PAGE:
Key survey findings at a glance:
- Agriculture business leaders rank consequences of COVID-19 as the top risk to business growth, followed by economic uncertainty
- Confidence in global growth is significantly lower for business leaders in this sector. 60% of business leaders believe that global growth will decline in 2021, and only 12% are confident in their own organisation’s ability to grow revenue.
- Digital capabilities are a weakness of agriculture leaders and an area they are considering strengthening in the next 12 months
- 72% of agriculture leaders plan to improve operational efficiency, with 72% re-assessing their supply chain to source closer to home.
There’s no doubt that the agriculture, food, and beverage industries felt the impact of COVID-19. Nor that the effects continue to weigh heavily on the minds of leaders across the globe. From reports of dairy farmers dumping milk to a volatile commodity market, the uncertainty left many in and outside of the industry alarmed. However, the pandemic also exposed the public to these issues. When supermarket shelves ran bare, and restaurants closed, consumers started asking where their food comes from. Moreover, as agriculture leaders look towards diversifying income streams or adding new products, the direct to consumer (D2C) market can provide opportunities. To learn how the pandemic affected producers and processors in 2020, along with their outlook for 2021, we surveyed global business leaders as part of HLB’s Survey of Business Leaders. We asked questions relating to overall confidence levels and the concerns they had moving forward. Furthermore, we looked for insights to learn how innovation and increased digital capabilities could affect agriculturalists in the coming year, not only on finances and the labour pool but also on trade relations and climate concerns. We found that although agricultural business leaders are less confident in growth prospects over the next twelve months, the majority aim to get new products to the market while improving operational efficiencies to make up the gap.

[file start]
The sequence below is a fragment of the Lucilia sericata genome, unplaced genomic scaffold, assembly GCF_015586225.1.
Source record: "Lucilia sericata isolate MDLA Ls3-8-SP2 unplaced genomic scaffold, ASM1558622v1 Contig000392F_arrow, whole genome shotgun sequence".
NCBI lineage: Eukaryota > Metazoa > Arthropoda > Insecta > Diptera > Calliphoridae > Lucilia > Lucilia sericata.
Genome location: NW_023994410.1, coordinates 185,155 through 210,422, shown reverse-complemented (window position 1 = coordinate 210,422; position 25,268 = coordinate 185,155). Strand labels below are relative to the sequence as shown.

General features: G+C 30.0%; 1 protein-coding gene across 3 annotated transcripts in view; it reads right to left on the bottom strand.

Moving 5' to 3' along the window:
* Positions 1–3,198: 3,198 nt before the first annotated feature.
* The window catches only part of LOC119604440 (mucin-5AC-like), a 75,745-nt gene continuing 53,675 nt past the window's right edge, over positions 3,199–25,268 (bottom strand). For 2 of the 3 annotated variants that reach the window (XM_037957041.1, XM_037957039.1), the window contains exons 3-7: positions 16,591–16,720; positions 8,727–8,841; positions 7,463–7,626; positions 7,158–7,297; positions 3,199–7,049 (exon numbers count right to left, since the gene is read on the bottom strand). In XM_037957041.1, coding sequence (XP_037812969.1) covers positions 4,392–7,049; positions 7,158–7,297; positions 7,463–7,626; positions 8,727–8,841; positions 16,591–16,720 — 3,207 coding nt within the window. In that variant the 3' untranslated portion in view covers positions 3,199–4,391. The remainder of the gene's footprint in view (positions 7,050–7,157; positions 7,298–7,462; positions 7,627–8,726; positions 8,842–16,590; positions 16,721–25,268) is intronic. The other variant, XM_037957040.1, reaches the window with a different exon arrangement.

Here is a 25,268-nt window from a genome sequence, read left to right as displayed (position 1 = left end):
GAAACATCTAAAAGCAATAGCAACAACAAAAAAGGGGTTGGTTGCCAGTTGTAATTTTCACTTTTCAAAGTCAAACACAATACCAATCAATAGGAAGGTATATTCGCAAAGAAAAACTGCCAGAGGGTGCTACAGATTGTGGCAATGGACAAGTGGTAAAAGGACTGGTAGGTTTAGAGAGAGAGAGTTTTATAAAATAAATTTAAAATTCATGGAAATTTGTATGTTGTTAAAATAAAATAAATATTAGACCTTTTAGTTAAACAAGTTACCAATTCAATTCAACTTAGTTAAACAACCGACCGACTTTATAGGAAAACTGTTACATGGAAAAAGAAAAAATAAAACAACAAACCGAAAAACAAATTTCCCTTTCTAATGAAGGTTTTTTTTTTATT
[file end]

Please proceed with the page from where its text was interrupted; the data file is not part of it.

Top concerns for agriculture industry leaders
60% of survey respondents expect a decline in the rate of global economic growth over the next twelve months, suggesting that a downturn for the agricultural industry is expected. However, the pessimism is understandable when looking at the severity and reach of the impact. For example, early in the pandemic, many industries were hit hard by closures to hospitality businesses and schools while also suffering from closures at the borders. Although business leaders had a supply of products, their typical buyers were not purchasing. Schools no longer required large shipments of milk for children. Restaurants didn’t need bulk-packaged products. Unfortunately, factories were not equipped to transform bulk food products for sale into consumer-sized goods. The time and resources required to reimagine food production and delivery were not there. This problem only got worse as shutdowns continued because, especially in the hospitality industry, a lack of customers buying food products outside of their homes means fewer orders from suppliers, and those vendors didn’t need as much produce from farmers. Moreover, as trade commodities turned volatile and prices dropped, producers who already face low margins felt the pinch. The agriculture industry took hit after hit with bottlenecks at ports due to COVID-restrictions and increasing concerns about imported products. Even the cost of biofuel prices fell, leaving little left for farmers to put in their pockets. Overall, agricultural leaders express more concern about 2021’s prospects. 33% say they’re not confident in their company’s ability to grow revenue over the next twelve months compared to 24% of global business leaders.